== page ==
Accordingly, the AS results of the Strymon basin reveal a dilatation dominance over compaction (Figure 4a), with values ranging from approximately −600 (compaction) to 2750 × 10−9 (dilatation). Even though the dilatation type dominates in the Strymon basin (Figure 4b), it partially coexists with compaction, indicating shear occurrence [46]. Specifically, the greatest concentrations are only documented within the Strymon basin area, especially along the eastern margin and the northwestern part of the Strymon basin. Concerning the high-value concentrations of compaction (Figure 4b), they are predominantly documented at the eastern Strymon basin boundary [46]. The difference between dilatation and compaction defines extension (dilatation > compaction) or compression (compaction > dilatation), whereas comparable values indicate shear tectonics [49]. The Strymon basin is predominantly characterized by dilatation over compaction; nevertheless, the compaction occurrence is noteworthy, indicating that despite the dilatation dominance, a remarkable shear component is documented, leading to oblique-slip, normal faulting. A typical example is the southernmost part of the Strymon basin, which is adjacent to the North Aegean Sea and potentially affected by the corresponding strike-slip tectonic regime.
Regarding the Thessalian basin area, it exhibits AS values that vary from −420 to 360 nano-strain [50], implying occurrences of both dilatation and compaction. The phenomenon of compaction is primarily spotted at the western boundary of Thessalian basin, where the absolute strain (AS) exceeds 100 nano-strain. However, there are also some areas in the central part, where the absolute strain ranges between 50 and 150 nano-strain. The dilatation shows a greater dispersion when higher values are considered, specifically with values exceeding 200 nano-strain in the southeastern Thessalian basin [50]; the maximum dilatation is observed to the south of the Thessalian basin. Dilatation values ranging from 100 to 200 nano-strain have been observed in the northwestern part of the Thessalian basin, while at its northern part, small values (approximately 50 nano-strain) for both compaction and dilatation are documented.


  1. Bevis, M. GPS Networks: The Practical Side. Eos Trans. Am. Geophys. Union. 1991, 72, 49.
  2. Segall, P.; Davis, J.L. GPS Applications for Geodynamics and Earthquake Studies. Annu. Rev. Earth Planet. Sci. 1997, 25, 301–336.
  3. McKenzie, D. Active Tectonics of the Mediterranean Region. Geophys. J. Int. 1972, 30, 109–185.
  4. Taymaz, T.; Jackson, J.; McKenzie, D. Active Tectonics of the North and Central Aegean Sea. Geophys. J. Int. 1991, 106, 433–490.
  5. Jolivet, L.; Faccenna, C.; Huet, B.; Labrousse, L.; Le Pourhiet, L.; Lacombe, O.; Lecomte, E.; Burov, E.; Denèle, Y.; Brun, J.P.; et al. Aegean Tectonics: Strain Localisation, Slab Tearing and Trench Retreat. Tectonophysics 2013, 597–598, 1–33.
  6. Brun, J.P.; Faccenna, C. Exhumation of High-Pressure Rocks Driven by Slab Rollback. Earth Planet. Sci. Lett. 2008, 272, 1–7.
  7. Philippon, M.; Brun, J.P.; Gueydan, F.; Sokoutis, D. The Interaction between Aegean Back-Arc Extension and Anatolia Escape since Middle Miocene. Tectonophysics 2014, 631, 176–188.
  8. Erman, C.; Yolsal-Çevikbilen, S.; Eken, T.; Tilmann, F.; Keleş, D.; Taymaz, T. Constraints on the Lithospheric Kinematics in the Aegean and Western Anatolia Unveiled by SKS Splitting Observations. J. Geophys. Res. Solid. Earth 2022, 127, e2022JB025265.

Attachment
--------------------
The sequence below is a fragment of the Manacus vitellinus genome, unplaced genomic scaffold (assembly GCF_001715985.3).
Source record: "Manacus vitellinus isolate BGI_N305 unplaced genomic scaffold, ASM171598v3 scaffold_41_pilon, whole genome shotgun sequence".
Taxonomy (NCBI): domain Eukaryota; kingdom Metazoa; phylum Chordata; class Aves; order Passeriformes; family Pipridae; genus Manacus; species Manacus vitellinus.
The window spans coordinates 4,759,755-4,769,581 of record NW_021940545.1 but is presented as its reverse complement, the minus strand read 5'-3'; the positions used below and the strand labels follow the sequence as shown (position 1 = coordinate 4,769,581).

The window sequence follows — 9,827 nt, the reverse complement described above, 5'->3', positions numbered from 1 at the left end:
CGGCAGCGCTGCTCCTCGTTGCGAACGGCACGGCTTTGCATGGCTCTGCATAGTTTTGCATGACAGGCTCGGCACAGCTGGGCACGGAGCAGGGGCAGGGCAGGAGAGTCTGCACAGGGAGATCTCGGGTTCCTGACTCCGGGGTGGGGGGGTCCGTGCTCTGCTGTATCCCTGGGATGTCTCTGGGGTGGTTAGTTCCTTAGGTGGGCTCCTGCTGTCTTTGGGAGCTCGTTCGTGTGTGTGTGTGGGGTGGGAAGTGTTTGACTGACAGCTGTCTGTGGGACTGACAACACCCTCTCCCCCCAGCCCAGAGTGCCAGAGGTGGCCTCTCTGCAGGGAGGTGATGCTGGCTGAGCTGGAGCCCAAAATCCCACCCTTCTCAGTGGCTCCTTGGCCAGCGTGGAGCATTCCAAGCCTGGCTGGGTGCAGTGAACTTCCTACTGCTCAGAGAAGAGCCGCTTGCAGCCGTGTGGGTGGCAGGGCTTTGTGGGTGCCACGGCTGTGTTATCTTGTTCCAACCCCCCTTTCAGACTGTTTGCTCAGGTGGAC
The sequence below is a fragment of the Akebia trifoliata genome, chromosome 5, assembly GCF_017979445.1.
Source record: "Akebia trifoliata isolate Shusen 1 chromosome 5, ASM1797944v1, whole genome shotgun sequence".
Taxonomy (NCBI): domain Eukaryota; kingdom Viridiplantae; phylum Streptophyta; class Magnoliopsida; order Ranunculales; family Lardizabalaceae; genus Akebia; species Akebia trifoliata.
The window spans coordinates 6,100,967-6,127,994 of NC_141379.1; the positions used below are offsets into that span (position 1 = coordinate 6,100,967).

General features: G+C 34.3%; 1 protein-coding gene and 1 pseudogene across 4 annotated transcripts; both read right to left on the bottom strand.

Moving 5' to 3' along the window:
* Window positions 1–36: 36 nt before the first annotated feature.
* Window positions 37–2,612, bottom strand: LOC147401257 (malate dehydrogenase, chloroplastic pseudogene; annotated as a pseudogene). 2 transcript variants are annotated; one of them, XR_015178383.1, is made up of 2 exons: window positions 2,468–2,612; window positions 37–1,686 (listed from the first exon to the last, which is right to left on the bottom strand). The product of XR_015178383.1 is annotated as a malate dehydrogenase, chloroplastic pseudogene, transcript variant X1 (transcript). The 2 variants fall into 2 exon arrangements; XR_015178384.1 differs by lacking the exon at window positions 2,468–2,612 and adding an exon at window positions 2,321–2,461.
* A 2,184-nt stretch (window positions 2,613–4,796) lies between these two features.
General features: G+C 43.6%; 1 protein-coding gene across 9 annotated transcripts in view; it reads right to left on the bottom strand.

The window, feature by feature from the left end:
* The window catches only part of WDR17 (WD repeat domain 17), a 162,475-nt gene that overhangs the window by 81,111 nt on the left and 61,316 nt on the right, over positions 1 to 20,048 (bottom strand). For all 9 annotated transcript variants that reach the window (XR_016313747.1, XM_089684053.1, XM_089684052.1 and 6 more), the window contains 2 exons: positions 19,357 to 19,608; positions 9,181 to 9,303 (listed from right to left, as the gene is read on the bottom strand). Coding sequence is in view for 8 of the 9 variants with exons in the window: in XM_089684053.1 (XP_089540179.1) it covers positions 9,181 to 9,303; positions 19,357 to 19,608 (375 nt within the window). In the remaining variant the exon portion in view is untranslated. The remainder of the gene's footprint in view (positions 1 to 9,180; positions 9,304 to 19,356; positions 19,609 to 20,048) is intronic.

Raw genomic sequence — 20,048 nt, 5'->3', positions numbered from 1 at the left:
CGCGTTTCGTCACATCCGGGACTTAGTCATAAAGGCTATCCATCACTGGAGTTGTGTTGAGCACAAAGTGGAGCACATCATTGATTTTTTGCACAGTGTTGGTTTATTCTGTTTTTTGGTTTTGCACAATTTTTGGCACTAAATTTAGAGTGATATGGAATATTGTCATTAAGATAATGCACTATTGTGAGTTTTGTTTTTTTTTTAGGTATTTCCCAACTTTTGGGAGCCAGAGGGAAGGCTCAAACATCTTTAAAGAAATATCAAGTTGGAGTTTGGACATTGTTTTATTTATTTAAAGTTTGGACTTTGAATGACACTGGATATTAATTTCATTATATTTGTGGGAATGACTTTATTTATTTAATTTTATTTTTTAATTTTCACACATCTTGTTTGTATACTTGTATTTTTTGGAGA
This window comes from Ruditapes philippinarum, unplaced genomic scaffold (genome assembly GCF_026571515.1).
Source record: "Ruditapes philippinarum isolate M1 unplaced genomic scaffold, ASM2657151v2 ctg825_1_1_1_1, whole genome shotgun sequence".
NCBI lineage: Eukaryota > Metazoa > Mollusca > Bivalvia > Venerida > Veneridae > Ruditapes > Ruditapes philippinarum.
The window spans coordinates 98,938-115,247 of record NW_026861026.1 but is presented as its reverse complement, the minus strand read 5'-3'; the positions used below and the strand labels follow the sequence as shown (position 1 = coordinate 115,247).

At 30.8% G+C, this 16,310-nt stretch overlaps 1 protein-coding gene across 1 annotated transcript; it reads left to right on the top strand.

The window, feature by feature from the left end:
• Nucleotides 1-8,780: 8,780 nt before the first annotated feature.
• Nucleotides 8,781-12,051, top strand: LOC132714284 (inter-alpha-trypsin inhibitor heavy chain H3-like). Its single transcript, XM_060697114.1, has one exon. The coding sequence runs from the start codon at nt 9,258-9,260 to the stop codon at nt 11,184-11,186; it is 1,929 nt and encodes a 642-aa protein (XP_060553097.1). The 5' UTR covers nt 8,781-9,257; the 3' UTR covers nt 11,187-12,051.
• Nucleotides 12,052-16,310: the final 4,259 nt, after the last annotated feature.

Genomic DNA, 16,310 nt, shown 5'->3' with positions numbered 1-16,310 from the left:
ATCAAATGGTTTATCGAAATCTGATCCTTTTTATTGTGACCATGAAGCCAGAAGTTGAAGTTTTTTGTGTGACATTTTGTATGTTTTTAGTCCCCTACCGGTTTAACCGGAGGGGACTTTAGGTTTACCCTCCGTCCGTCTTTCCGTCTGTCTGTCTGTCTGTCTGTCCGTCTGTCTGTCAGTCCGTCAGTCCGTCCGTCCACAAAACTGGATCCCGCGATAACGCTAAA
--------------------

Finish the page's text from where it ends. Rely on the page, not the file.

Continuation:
9. Le Pichon, X.; Angelier, J. The Hellenic Arc and Trench System: A Key to the Neotectonic Evolution of the Eastern Mediterranean Area. Tectonophysics 1979, 60, 1–42.
  10. Taymaz, T.; Yilmaz, Y.; Dilek, Y. The Geodynamics of the Aegean and Anatolia: Introduction. Geol. Soc. Spec. Publ. 2007, 291, 1–16.
  11. Meijer, P.T.; Wortel, M.J.R. Present-Day Dynamics of the Aegean Region: A Model Analysis of the Horizontal Pattern of Stress and Deformation. Tectonics 1997, 16, 879–895.
  12. McKenzie, D.; Jackson, J. Conditions for Flow in the Continental Crust. Tectonics 2002, 21, 5-1–5-7.
  13. Sodoudi, F.; Kind, R.; Hatzfeld, D.; Priestley, K.; Hanka, W.; Wylegalla, K.; Stavrakakis, G.; Vafidis, A.; Harjes, H.P.; Bohnhoff, M. Lithospheric Structure of the Aegean Obtained from P and S Receiver Functions. J. Geophys. Res. Solid. Earth 2006, 111, B12307.
  14. Jolivet, L.; Menant, A.; Clerc, C.; Sternai, P.; Bellahsen, N.; Leroy, S.; Pik, R.; Stab, M.; Faccenna, C.; Gorini, C. Extensional Crustal Tectonics and Crust-Mantle Coupling, a View from the Geological Record. Earth Sci. Rev. 2018, 185, 1187–1209.
  15. Noomen, R.; Springer, T.A.; Ambrosius, B.A.C.; Herzberger, K.; Kuijper, D.C.; Mets, G.-J.; Overgaauw, B.; Wakker, K.F. Crustal Deformations in the Mediterranean Area Computed from SLR and GPS Observations. J. Geodyn. 1996, 21, 73–96.
  16. Becker, M. Assessment of Height Variations by GPS at Mediterranean and Black Sea Coast Tide Gauges from the SELF Projects. Glob. Planet. Change 2002, 34, 5–35.
  17. Pérouse, E.; Chamot-Rooke, N.; Rabaute, A.; Briole, P.; Jouanne, F.; Georgiev, I.; Dimitrov, D. Bridging Onshore and Offshore Present-Day Kinematics of Central and Eastern Mediterranean: Implications for Crustal Dynamics and Mantle Flow. Geochem. Geophys. Geosyst. 2012, 13, Q09013.
  18. Müller, M.D.; Geiger, A.; Kahle, H.G.; Veis, G.; Billiris, H.; Paradissis, D.; Felekis, S. Velocity and Deformation Fields in the North Aegean Domain, Greece, and Implications for Fault Kinematics, Derived from GPS Data 1993–2009. Tectonophysics 2013, 597–598, 34–49.
  19. Serpelloni, E.; Faccenna, C.; Spada, G.; Dong, D.; Williams, S.D.P. Vertical GPS Ground Motion Rates in the Euro-Mediterranean Region: New Evidence of Velocity Gradients at Different Spatial Scales along the Nubia-Eurasia Plate Boundary. J. Geophys. Res. Solid. Earth 2013, 118, 6003–6024.